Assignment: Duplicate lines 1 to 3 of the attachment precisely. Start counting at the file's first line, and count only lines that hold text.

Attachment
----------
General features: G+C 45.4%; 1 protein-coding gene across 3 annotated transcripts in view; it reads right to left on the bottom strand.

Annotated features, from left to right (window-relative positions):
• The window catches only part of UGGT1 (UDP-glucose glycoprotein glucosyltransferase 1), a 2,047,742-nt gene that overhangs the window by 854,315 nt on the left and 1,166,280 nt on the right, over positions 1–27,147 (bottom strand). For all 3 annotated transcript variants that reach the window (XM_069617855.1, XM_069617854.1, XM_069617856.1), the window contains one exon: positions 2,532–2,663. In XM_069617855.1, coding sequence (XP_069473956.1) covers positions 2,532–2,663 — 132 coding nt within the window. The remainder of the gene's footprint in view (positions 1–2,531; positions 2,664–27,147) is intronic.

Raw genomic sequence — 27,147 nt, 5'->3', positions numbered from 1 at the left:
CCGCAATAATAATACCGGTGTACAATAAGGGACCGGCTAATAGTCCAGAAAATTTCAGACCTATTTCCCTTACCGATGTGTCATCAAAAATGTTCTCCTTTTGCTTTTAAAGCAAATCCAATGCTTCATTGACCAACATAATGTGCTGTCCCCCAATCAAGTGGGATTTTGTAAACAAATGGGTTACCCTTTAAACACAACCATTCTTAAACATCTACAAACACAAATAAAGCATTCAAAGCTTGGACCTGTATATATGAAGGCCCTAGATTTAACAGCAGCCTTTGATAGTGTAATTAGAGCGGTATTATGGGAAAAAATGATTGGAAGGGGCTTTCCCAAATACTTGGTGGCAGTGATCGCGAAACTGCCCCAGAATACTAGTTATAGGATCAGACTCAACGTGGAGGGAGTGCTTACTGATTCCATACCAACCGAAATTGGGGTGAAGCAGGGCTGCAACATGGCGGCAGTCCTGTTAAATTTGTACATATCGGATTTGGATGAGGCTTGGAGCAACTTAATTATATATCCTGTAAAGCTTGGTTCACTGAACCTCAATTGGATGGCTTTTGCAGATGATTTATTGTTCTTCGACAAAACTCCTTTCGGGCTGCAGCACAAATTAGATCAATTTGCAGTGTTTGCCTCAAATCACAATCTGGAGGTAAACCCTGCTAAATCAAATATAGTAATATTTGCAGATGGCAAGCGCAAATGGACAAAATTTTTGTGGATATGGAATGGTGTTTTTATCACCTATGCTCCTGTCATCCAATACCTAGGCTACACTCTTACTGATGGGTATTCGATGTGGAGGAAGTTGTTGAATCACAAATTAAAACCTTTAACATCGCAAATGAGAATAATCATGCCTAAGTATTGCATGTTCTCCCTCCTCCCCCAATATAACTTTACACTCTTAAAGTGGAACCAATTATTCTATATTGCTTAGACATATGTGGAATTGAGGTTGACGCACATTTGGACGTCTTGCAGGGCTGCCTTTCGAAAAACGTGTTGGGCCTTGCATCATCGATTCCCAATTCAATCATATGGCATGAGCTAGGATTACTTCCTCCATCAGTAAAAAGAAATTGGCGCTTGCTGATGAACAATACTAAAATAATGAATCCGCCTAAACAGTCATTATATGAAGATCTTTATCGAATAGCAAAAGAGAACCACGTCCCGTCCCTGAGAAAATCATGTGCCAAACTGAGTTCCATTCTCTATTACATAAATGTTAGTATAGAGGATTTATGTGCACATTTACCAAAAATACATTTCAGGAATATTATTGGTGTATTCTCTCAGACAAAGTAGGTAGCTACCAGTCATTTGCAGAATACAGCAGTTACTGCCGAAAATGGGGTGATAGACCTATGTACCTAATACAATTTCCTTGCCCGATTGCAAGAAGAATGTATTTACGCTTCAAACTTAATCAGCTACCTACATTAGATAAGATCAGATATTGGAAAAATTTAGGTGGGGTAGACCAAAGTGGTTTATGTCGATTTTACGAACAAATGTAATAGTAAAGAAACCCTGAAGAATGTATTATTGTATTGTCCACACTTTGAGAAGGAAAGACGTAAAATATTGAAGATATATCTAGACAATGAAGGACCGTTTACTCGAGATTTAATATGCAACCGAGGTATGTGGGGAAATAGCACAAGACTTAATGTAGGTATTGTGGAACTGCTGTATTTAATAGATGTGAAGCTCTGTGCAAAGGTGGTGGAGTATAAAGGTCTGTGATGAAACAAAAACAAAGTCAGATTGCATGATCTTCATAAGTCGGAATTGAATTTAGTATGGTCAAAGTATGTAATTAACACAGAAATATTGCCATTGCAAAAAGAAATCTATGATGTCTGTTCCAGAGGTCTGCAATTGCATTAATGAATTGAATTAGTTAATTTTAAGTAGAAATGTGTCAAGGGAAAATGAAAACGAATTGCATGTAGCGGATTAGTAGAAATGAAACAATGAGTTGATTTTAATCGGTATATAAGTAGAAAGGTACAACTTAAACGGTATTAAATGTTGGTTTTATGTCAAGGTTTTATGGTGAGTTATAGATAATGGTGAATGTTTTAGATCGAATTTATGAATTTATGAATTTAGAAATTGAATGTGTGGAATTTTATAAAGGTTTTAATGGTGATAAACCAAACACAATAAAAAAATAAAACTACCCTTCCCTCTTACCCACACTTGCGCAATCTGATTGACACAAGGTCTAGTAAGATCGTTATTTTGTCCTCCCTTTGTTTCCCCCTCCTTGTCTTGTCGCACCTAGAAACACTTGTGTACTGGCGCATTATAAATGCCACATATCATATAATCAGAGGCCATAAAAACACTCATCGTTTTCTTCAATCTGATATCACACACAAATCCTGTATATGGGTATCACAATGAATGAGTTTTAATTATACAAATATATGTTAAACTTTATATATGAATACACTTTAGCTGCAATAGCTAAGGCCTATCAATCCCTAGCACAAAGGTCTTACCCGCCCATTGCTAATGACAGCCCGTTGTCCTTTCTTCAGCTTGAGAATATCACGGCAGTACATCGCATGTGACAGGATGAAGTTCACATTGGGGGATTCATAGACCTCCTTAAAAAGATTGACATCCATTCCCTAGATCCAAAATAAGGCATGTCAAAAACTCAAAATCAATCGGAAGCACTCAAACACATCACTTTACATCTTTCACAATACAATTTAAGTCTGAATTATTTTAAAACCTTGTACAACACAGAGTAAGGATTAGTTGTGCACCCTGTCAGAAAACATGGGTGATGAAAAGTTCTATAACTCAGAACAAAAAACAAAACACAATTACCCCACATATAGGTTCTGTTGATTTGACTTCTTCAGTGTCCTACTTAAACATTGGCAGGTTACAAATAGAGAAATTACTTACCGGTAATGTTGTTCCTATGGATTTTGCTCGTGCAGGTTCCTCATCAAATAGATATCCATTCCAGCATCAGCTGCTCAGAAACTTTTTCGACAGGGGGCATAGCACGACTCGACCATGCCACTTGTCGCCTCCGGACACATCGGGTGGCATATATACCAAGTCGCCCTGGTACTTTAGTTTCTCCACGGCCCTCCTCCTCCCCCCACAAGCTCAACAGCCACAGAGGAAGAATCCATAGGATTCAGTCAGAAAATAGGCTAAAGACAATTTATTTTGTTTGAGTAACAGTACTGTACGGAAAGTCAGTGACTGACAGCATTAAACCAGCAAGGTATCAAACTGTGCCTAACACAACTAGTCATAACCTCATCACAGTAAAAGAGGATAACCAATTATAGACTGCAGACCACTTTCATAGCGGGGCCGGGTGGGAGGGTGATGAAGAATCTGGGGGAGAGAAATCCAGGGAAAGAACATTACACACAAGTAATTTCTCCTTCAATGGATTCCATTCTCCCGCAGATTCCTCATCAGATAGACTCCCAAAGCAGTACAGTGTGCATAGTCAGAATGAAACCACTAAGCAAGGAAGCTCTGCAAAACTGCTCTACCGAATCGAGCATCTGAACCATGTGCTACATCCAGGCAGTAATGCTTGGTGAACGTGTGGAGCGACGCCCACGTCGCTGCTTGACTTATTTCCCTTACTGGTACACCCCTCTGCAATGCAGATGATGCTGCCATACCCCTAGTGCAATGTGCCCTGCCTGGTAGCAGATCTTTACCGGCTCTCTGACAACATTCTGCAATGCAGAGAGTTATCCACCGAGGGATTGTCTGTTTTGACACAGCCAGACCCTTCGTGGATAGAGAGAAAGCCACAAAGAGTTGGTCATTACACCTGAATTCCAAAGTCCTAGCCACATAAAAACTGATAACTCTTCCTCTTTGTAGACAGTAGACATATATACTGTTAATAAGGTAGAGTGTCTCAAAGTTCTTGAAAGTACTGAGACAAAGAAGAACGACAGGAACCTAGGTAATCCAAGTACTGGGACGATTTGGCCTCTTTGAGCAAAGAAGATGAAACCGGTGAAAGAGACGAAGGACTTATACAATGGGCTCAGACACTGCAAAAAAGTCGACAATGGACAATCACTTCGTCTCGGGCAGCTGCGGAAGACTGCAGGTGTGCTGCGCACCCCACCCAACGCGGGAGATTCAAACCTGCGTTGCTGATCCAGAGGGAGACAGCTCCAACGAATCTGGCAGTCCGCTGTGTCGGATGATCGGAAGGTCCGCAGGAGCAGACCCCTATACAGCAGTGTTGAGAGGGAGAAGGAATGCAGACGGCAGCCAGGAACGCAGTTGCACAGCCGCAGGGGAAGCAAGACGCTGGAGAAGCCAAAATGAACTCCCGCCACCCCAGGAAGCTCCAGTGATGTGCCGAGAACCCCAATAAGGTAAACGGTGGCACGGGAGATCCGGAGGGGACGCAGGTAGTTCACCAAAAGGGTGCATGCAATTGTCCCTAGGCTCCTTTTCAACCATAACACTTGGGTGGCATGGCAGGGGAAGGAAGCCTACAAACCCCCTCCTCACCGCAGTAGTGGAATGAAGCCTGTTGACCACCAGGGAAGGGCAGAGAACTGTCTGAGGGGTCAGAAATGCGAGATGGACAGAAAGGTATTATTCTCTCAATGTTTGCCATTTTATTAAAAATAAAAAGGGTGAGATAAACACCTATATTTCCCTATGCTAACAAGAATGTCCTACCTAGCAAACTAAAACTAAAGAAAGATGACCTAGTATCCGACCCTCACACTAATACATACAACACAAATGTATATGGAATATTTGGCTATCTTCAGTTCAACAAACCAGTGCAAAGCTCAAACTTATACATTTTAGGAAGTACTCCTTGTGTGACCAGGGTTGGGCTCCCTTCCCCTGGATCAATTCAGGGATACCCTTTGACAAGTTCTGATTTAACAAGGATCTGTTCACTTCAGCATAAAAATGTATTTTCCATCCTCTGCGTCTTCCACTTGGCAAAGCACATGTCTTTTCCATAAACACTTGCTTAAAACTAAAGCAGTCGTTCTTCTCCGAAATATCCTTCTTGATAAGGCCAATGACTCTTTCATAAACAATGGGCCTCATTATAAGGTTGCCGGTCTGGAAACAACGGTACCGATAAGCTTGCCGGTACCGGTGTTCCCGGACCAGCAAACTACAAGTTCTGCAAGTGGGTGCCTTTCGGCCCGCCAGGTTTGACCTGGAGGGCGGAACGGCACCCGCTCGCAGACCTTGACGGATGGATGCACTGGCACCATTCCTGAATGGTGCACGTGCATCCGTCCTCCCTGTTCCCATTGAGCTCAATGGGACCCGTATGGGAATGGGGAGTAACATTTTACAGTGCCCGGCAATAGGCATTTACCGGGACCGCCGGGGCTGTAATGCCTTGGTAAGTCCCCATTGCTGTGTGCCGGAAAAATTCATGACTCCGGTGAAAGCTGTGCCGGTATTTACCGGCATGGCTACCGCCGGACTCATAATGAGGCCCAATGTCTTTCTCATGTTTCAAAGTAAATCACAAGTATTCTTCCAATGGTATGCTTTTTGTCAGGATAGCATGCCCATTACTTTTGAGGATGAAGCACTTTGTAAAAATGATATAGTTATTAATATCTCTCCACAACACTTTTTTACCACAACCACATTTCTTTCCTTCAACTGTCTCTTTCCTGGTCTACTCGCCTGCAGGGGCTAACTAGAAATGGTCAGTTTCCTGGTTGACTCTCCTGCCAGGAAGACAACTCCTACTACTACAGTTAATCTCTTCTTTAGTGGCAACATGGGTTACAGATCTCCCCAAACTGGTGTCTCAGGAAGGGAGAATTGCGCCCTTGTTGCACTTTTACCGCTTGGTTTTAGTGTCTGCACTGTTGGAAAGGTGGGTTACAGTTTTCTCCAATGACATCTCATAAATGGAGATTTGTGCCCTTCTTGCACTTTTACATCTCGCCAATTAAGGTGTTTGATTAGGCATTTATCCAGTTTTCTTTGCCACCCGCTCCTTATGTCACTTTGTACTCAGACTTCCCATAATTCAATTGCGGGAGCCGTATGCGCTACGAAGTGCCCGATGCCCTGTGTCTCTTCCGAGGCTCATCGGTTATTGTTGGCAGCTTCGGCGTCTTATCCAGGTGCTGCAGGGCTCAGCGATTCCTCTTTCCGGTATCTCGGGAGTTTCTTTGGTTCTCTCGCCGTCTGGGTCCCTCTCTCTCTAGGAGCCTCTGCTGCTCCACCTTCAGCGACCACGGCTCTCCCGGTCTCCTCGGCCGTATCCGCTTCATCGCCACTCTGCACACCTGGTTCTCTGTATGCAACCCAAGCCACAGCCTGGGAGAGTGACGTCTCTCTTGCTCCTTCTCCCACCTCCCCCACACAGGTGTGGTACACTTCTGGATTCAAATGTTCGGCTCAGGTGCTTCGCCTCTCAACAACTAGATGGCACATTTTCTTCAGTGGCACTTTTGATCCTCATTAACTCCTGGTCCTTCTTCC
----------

General features: G+C 45.4%; 1 protein-coding gene across 3 annotated transcripts in view; it reads right to left on the bottom strand.

Annotated features, from left to right (window-relative positions):
• The window catches only part of UGGT1 (UDP-glucose glycoprotein glucosyltransferase 1), a 2,047,742-nt gene that overhangs the window by 854,315 nt on the left and 1,166,280 nt on the right, over positions 1–27,147 (bottom strand). For all 3 annotated transcript variants that reach the window (XM_069617855.1, XM_069617854.1, XM_069617856.1), the window contains one exon: positions 2,532–2,663. In XM_069617855.1, coding sequence (XP_069473956.1) covers positions 2,532–2,663 — 132 coding nt within the window. The remainder of the gene's footprint in view (positions 1–2,531; positions 2,664–27,147) is intronic.